Amazing really! Davy is a really sweet person and a super musician. That was the first time I'd been that close to a set of uilleann pipes. Can you believe that? In Co. Cavan (where I come from) traditional players favoured more the fiddle and accordion. Davy is really professional to work with, so from that point of view it was quite easy. In some cases he asked me beforehand what I wanted for the song and in other cases he just knew instinctively what the song needed. He wasn't big-headed about it at all. I mean can you imagine, here I am in Davy's own studio working with a man who is without doubt the most famous uilleann piper in the world! Before working on my CD he had played with the likes of Van Morrison and Chris Rea and right after my CD he played with Bryan Adams.

Another funny thing about the whole CD and mixing the blues with Irish traditional music is that I didn't know that the pipes work best in a limited number of keys and strangely enough the songs I wrote with Davy (and his pipes) in mind were all written in keys that suited the pipes. I think the Gods were leading me by the hand when I was working on that CD.

Is it easy put together Irish traditional and blues? Which are the common points, which (if there) the problems to join together these two musical genres?

I think I might have answered this question already in the other questions. I have to say that my marriage of blues and traditional on "The Peace Within" CD is quite a loose one. I think it's the overall thing that works. Some songs do marry the two styles a little closer and it's something I'd like to work further on for the next CD. I think songs like my version of "Istanbul Blues" mix the two styles together quite well. "One Of These Days" manages quite well to have that blues feel off it but then the pipes come in real nice at the end to take it of in a slightly different direction.

Please tell us something about your Italian experiences...

Well I just love Italy! I suppose I'm lucky in that I have a very good promoter in Italy, so ever since the first concert things have gone really well for me there - and happily the Italians seem to like my music, so it's a two-way thing. I like the fact that the Italian people are so outgoing, so emotional, so loud. I suppose it's all the things Irish people aren't. We tend to be more reserved, quieter, etc. so maybe it's also the difference that I like. I also love sunny weather (you know about our weather, right?) and I love the food! I've played all over Italy (not just the north) and in fact I remember playing way down south and the people were so happy we travelled all the way down there to play for them. Those were some of the most enjoyable concerts I've played there. I still have such great memories from that trip. In fact just writing about it now makes me feel like going back over there to play!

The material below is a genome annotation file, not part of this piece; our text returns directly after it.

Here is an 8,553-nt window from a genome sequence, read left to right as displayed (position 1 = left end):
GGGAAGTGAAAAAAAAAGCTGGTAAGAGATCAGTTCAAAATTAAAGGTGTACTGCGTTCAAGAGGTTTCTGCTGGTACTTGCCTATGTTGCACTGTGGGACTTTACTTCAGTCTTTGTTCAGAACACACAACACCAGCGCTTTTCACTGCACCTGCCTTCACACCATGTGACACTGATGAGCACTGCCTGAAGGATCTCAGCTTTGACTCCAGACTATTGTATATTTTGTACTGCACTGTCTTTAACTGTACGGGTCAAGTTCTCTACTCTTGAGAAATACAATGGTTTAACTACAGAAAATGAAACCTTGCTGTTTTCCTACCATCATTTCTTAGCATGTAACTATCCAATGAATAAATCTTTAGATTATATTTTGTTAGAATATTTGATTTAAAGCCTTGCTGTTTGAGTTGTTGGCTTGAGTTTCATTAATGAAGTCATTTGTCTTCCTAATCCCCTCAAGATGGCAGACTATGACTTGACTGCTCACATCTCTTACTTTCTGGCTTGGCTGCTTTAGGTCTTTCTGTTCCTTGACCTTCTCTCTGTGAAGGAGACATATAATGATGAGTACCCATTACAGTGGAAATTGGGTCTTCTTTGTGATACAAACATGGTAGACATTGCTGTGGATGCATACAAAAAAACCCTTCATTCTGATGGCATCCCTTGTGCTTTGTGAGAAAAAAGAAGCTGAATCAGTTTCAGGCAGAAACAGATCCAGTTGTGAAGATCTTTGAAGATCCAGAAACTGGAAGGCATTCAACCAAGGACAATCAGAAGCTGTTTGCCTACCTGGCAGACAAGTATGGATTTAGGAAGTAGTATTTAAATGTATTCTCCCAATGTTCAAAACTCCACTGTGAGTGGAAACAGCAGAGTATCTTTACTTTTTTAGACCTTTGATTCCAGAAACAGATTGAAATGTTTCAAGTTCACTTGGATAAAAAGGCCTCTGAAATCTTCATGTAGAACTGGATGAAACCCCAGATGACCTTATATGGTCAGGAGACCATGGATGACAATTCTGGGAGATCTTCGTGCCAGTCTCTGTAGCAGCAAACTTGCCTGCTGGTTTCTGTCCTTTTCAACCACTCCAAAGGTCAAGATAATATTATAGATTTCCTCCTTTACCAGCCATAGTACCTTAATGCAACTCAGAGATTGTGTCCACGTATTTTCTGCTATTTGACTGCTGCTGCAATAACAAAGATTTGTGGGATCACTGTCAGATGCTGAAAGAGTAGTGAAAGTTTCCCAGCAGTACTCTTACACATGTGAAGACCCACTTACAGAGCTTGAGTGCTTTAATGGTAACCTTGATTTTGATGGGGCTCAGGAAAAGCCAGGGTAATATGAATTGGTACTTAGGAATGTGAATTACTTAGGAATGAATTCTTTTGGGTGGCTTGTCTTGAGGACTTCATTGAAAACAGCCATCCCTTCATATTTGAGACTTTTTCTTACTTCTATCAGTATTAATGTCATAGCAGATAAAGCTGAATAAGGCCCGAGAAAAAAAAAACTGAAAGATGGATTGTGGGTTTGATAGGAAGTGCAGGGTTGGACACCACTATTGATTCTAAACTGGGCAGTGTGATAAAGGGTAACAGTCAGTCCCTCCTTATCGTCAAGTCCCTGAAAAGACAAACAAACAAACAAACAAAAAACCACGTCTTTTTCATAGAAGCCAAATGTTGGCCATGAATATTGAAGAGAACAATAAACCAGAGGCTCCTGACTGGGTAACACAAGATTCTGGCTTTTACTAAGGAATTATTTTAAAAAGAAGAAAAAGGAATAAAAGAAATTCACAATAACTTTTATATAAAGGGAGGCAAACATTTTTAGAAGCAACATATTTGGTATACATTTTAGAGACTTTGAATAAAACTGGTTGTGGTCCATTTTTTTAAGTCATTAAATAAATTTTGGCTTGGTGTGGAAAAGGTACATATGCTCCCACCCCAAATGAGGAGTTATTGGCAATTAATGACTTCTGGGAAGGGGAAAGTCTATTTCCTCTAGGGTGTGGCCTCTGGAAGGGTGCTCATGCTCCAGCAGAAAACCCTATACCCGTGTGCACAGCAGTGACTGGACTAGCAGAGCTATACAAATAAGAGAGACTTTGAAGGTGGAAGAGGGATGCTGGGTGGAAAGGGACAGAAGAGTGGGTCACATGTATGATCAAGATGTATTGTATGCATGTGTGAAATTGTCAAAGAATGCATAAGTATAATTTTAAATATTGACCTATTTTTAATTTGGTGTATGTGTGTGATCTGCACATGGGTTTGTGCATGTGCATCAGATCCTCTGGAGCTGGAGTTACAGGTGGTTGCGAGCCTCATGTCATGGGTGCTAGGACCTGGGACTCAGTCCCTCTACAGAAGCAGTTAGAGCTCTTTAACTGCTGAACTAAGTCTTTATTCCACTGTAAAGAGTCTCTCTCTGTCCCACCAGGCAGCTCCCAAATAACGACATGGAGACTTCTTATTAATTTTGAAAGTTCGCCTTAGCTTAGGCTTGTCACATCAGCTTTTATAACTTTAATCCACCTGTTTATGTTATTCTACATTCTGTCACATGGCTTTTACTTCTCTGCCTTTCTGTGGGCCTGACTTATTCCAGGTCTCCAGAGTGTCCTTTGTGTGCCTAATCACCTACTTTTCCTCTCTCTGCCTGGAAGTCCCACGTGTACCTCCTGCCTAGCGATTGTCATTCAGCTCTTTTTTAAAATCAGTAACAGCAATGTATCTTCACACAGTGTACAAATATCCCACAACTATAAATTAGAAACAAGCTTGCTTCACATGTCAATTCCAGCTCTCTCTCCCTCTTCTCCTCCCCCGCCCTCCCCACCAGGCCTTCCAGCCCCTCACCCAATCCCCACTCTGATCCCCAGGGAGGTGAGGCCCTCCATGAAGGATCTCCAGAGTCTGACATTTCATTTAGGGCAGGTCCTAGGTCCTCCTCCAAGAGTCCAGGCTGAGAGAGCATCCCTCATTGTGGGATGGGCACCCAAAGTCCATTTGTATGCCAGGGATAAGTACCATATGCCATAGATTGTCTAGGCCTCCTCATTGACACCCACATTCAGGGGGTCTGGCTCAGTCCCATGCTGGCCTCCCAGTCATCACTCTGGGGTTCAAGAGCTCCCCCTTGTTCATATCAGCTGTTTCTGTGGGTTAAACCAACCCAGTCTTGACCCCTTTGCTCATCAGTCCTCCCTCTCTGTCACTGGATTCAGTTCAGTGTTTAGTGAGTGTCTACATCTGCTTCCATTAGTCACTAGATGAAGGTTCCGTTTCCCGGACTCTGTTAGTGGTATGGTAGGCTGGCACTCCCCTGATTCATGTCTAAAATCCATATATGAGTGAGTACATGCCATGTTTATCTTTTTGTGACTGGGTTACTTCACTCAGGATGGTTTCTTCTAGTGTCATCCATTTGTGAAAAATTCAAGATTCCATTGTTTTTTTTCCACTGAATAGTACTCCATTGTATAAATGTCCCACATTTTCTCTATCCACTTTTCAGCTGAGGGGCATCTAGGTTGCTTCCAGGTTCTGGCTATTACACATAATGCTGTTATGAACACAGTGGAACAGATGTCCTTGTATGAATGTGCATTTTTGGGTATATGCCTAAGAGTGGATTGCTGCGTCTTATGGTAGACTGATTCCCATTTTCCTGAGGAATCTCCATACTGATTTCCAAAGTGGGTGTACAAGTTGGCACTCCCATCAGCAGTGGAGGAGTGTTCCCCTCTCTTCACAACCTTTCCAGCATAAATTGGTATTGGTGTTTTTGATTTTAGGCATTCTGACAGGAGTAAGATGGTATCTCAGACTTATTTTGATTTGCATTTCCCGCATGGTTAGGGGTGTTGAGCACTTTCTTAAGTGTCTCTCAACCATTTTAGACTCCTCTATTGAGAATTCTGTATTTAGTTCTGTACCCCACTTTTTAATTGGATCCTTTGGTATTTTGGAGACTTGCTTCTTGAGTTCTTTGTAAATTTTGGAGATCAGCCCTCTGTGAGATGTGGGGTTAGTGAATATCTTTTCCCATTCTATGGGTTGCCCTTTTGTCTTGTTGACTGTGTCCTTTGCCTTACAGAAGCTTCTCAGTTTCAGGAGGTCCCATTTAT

Finally, some words about Rory Gallagher and your dedication to him of "The Emigrant"

Well like I said earlier, I fell in love with Rory's music around the age of 14. That was the first record I ever bought and I remained a fan right up until the day he died. After working on "The Peace Within" CD (and adding the traditional music to it) I can now hear traces of Irish music in Rory's music as well. Perhaps it was a subconscious thing with him too, although he had a knowledge of traditional music and was recording more traditional stuff just before he died (working with The Furey Brothers, The Dubliners, etc.). After he died I wanted to write a song for him but I didn't want to end up writing some bad lyrics and that's when I decided to just write a piece of music for him. Davy is very much responsible for that track (it's co-written) and while we were recording it I was looking out through the window of his studio at the Atlantic ocean. Just as he finished I could hear his whistle waving on and on and it felt like the waves to me. It also triggered the realisation that a lot of Irish people left home and sailed across those very same waters to became emigrants in other countries, and that Rory in fact had had to do the same thing. That's when I came up with the name for the piece of music. Rory actually played on one of Davy's CDs, so in a way the circle had been completed.

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See the official Barry McCabe site at:

Davy Spillane site:

Take advantage of CD Baby's special $5 offer on Barry's CDs:

Click here for Alfredo De Pietra's section at the Celtic Cafe and click here to go directly to his own site.

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Interview: Alfredo De Pietra
Feature: Bernadette Price
Original Web Design: Alexander Servas

The Peace Within CD
The Making of the Peace Within Book
Absolutely Live Vol. 2
Davy Spillane
Barry McCabe